Honky was adopted as a pejorative in 1967 by black militants within Student Nonviolent Coordinating Committee (SNCC) seeking a rebuttal for the term nigger. National Chairman of the SNCC, H. Rap Brown, on June 24, 1967, told an audience of blacks in Cambridge, "You should burn that school down and then go take over the honkie's [sic] school." Brown went on to say: "[I]f America don't come 'round, we got to burn it down. You better get some guns, brother. The only thing the honky respects is a gun. You give me a gun and tell me to shoot my enemy, I might shoot Ladybird."

Honky has occasionally (and ironically) been used even for whites supportive of African-Americans, as seen in the 1968 trial of Black Panther Party member Huey Newton, when fellow Panther Eldridge Cleaver created pins for Newton's white supporters stating "Honkies for Huey."

In Australia, Malaysia, Singapore and Hong Kong itself, the term is used in a casual nature to refer to people originating from Hong Kong.

It may also be a familiar short form for Ukrainian: Гончаренко ("Honcharenko"), which is a common Ukrainian last name, sometimes transcribed as Honcarenko instead of Honcharenko. It has been used in Canada, the U.S. and Australia to refer to a person of Ukrainian origin.

The Oxford English Dictionary states that the origin of the term honky tonk is unknown. The earliest source explaining the derivation of the term was an article published in 1900 by the New York Sun and widely reprinted in other newspapers, such as the Reno Evening Gazette (Nevada), 3 February 1900, pg. 2, col. 5. "Every child of the range can tell what honkatonk means and where it came from. Away, away back in the very early days, so the story goes, a party of cow punchers rode out from camp at sundown in search of recreation after a day of toil. They headed for a place of amusement, but lost the trail. From far out in the distance there finally came to their ears a 'honk-a-tonk-a-tonk-a-tonk-a,' which they mistook for the bass viol. They turned toward the sound, to find alas! a dock [sic] of wild geese. So honkatonk was named. N. Y. Sun.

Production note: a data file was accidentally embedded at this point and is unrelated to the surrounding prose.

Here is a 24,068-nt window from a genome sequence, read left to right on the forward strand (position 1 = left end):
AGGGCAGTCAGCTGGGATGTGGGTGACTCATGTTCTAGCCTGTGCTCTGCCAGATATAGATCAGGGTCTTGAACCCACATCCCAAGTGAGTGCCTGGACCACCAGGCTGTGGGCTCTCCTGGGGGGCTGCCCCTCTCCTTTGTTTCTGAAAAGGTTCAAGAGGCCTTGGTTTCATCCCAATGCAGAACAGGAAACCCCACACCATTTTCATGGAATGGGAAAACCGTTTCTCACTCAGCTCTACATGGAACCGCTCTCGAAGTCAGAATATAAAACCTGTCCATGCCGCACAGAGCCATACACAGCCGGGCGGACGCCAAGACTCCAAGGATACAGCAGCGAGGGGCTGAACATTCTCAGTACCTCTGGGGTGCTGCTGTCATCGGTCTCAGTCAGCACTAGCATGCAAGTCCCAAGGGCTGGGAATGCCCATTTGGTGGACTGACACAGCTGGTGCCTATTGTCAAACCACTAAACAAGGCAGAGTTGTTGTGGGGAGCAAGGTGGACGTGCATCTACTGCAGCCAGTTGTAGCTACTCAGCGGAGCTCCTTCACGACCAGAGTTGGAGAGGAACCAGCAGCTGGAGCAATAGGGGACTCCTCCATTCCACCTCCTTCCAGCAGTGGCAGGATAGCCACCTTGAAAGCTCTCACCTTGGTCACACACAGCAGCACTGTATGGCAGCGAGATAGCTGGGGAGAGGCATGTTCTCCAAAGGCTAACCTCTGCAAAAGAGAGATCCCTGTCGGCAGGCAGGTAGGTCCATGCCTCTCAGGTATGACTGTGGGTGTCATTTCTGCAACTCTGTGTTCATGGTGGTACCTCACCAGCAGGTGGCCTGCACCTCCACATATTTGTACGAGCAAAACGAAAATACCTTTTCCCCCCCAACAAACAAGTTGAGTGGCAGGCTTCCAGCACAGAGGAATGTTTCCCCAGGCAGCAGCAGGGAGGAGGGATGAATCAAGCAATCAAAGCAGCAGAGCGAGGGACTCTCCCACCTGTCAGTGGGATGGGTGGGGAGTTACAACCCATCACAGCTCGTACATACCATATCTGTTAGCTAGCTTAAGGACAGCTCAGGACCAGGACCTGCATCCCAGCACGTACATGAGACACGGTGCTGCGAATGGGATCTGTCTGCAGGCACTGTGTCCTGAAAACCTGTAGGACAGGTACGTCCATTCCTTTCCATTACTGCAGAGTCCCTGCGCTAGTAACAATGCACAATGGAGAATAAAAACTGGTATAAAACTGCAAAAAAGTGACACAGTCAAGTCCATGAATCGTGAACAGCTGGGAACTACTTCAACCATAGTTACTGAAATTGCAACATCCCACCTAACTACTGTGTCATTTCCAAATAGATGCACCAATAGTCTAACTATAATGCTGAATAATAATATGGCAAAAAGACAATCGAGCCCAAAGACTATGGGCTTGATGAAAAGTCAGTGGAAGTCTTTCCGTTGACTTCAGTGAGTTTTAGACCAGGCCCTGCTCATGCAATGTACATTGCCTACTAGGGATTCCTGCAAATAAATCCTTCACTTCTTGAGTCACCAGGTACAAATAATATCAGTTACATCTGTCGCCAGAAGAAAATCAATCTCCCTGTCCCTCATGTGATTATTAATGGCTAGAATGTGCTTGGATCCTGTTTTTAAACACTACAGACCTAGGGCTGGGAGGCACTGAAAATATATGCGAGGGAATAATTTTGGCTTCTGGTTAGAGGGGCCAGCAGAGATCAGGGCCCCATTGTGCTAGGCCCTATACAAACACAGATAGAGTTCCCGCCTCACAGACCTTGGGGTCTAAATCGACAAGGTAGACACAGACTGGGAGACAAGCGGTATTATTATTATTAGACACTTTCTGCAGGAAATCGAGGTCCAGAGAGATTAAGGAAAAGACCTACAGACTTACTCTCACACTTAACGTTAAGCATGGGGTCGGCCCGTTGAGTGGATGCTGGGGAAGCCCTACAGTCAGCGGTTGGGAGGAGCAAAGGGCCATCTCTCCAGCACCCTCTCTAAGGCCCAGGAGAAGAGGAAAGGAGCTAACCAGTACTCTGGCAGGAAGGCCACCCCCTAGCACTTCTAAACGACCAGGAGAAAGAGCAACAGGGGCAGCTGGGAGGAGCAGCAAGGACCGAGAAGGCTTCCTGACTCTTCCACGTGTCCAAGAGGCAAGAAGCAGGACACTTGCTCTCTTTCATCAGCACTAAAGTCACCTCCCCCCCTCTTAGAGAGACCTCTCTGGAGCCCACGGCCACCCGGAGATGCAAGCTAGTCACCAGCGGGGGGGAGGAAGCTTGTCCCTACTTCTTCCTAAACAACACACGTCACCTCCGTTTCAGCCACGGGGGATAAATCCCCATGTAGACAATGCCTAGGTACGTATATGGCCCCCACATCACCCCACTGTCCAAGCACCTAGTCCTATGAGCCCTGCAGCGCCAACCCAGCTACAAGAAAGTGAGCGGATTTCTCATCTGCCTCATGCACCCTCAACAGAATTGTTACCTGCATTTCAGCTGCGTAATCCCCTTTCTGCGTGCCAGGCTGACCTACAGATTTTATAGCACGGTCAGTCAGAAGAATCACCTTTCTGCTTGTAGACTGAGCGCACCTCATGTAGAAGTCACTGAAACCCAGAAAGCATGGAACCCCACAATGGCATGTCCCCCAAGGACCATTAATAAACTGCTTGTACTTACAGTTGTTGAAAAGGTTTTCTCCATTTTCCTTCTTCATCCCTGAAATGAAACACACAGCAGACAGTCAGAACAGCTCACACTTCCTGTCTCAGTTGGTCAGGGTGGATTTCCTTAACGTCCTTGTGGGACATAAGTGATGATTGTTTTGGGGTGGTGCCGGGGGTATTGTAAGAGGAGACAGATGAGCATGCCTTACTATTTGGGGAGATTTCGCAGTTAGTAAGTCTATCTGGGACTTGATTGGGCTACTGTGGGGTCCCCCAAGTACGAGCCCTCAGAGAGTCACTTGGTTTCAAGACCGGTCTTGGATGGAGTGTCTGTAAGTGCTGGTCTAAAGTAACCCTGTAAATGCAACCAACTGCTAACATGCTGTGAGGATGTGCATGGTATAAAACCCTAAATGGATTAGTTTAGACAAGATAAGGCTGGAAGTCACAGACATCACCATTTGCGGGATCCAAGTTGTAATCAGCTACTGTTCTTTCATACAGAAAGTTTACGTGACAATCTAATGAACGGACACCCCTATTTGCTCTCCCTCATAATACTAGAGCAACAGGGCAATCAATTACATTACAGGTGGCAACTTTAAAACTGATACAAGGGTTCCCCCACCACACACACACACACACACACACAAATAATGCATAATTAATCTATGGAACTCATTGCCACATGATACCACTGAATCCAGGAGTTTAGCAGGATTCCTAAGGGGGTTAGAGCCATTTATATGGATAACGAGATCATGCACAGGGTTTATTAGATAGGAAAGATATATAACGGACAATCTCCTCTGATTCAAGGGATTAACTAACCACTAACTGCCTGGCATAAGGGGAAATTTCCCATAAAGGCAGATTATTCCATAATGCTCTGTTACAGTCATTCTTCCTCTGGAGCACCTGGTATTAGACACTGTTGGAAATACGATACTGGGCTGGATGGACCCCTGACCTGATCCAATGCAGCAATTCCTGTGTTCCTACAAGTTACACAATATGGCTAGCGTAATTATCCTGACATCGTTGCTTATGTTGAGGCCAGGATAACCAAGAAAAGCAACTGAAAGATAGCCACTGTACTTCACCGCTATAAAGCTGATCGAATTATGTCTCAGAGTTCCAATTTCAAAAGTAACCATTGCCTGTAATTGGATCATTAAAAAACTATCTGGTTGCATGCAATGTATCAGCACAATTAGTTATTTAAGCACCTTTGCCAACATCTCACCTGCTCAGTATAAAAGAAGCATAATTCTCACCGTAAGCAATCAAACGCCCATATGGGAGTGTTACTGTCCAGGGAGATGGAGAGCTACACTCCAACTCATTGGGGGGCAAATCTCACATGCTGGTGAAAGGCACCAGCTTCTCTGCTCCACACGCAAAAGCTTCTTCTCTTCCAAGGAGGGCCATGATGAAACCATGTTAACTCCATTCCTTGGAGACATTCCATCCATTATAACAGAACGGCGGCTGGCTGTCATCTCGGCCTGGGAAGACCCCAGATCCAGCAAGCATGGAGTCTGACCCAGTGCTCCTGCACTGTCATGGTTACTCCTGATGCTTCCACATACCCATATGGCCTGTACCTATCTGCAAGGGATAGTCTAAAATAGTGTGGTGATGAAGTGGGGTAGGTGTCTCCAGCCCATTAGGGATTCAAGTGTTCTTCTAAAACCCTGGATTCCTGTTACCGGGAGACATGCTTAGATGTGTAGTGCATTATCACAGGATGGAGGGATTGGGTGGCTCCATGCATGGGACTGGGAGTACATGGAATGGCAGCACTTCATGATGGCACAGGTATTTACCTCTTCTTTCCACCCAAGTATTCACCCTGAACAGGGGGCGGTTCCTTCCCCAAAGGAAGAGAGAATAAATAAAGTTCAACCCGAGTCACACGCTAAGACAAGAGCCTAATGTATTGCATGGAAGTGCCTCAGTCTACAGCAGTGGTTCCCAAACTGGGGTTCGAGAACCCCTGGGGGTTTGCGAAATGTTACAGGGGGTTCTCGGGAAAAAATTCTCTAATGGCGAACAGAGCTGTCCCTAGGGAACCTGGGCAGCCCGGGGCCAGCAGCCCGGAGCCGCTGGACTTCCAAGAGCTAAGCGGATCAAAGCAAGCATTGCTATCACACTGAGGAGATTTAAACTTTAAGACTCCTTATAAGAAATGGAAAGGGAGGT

New Words in the OED

Last year

omnishambles was voted the word of the year by the Oxford English Dictionary.

Some of the more

vom-worthy (vom: v. & n. informal: (be) sick; vomit) creatures of the digital undergrowth have also made the new edition, including

selfie (a photograph taken of oneself, typically with a smartphone or webcam and uploaded to a social media website);

unlike (v. withdraw one's liking or approval of a web page or posting on a social media website that one has previously liked);

phablet (smartphone having a screen which is intermediate in size between that of a typical smartphone and a tablet computer); the dreaded

"internet of things" (proposed development of the internet in which everyday objects have network connectivity, allowing them to send and receive data); and the much needed

"digital detox" (a period of time during which a person refrains from using electronic devices such as smartphones or computers, regarded as an opportunity to reduce stress or focus on social interaction in the physical world).

Keep at bay

What does this phrase mean? (Answer at foot of column) I thought this might be an interesting quiz so suggest three possible origins:—

  1. 1)Baying is a continuous barking by hounds. To keep something at bay means to prevent its escape by surrounding it with barking dogs, or by extension, to prevent a problem from getting out of control by maintaining constant vigilance.

  1. 2)An abbreviated form of embay, or to enclose within a bay as result of storm and prevailing winds, and also a specific in restriction of an opponent’s navy such as Britain did to the French fleets in the Napoleonic era.

  1. 3)“The refreshment of meats”, a seventeenth century term used to disguise the odor of gone-off or dodgy meat with herbs and spices, especially sage and bay leaves.

You say tomato

Anglo Saxon consists of 3 language groups, Mercian, West Sussex [or Wessex] and Norse spoken in the Danelaw. Here are common words from ‘English’ or wessex and Norse, which ones do you use?

English/Wessex        Norse/East Anglia

Rear                            Raise             (a child)

Wish                            Want

Craft                            Skill

Hide                            Skin

And here are two versions of the sentence

“have you horses for sale”

haefst thuy hors to sellene  (Wessex)

hefir thu hross at selja  (Norse)


The annual street market in the village and I take out piles of stuff for the junk stall. At home this clearing-out process was always known as ‘wuthering’ and Dad used to love it. ‘What’s happened to such and such?’ I would ask Mam. ‘Ask your Dad. He’s probably wuthered it.’

— Diary entry, 27 July 1986, Alan Bennett (from his title, ‘Writing Home’)

The devil to pay

Earlier in the week I overheard, ‘pitched-black.,’ which of course is a misapprehension of ‘pitch-black’ and these two terms are related as explained by Patrick O’Brian and others:—

The 'devil' is a seam between the planking of a wooden ship. Admiral William Henry Smyth defined the term in The Sailor's Word-book: An Alphabetical Digest of Nautical Terms, 1865:

Devil - The seam which margins the waterways on a ship's hull.

'Paying' is the sailor's name for caulking or plugging the seam between planking with rope and tar etc. 'Paying the devil' must have been a commonplace activity for shipbuilders and sailors at sea. This meaning of 'paying' is recorded as early as 1610, in S. Jourdain's Discovery of Barmudas: